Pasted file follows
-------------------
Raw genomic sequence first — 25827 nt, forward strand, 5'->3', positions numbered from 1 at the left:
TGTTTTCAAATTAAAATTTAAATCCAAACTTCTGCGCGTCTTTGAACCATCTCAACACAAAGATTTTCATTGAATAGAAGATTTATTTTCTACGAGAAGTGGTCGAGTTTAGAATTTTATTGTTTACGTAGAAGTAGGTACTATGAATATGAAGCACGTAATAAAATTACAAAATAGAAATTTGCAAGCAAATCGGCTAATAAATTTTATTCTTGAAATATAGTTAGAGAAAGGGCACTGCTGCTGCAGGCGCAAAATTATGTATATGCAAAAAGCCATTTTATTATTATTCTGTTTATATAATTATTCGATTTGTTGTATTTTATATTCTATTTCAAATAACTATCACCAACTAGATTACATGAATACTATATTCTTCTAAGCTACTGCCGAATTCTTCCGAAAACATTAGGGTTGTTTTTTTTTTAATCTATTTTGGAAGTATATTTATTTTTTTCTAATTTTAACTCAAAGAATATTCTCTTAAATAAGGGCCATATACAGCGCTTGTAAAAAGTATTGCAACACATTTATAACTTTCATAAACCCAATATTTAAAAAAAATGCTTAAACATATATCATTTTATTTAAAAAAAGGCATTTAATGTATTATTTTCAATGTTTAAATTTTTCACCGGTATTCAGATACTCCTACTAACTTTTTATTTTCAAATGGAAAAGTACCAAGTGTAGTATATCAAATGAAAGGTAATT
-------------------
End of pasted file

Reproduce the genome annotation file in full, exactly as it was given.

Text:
Raw genomic sequence first — 25827 nt, forward strand, 5'->3', positions numbered from 1 at the left:
TGTTTTCAAATTAAAATTTAAATCCAAACTTCTGCGCGTCTTTGAACCATCTCAACACAAAGATTTTCATTGAATAGAAGATTTATTTTCTACGAGAAGTGGTCGAGTTTAGAATTTTATTGTTTACGTAGAAGTAGGTACTATGAATATGAAGCACGTAATAAAATTACAAAATAGAAATTTGCAAGCAAATCGGCTAATAAATTTTATTCTTGAAATATAGTTAGAGAAAGGGCACTGCTGCTGCAGGCGCAAAATTATGTATATGCAAAAAGCCATTTTATTATTATTCTGTTTATATAATTATTCGATTTGTTGTATTTTATATTCTATTTCAAATAACTATCACCAACTAGATTACATGAATACTATATTCTTCTAAGCTACTGCCGAATTCTTCCGAAAACATTAGGGTTGTTTTTTTTTTAATCTATTTTGGAAGTATATTTATTTTTTTCTAATTTTAACTCAAAGAATATTCTCTTAAATAAGGGCCATATACAGCGCTTGTAAAAAGTATTGCAACACATTTATAACTTTCATAAACCCAATATTTAAAAAAAATGCTTAAACATATATCATTTTATTTAAAAAAAGGCATTTAATGTATTATTTTCAATGTTTAAATTTTTCACCGGTATTCAGATACTCCTACTAACTTTTTATTTTCAAATGGAAAAGTACCAAGTGTAGTATATCAAATGAAAGGTAATT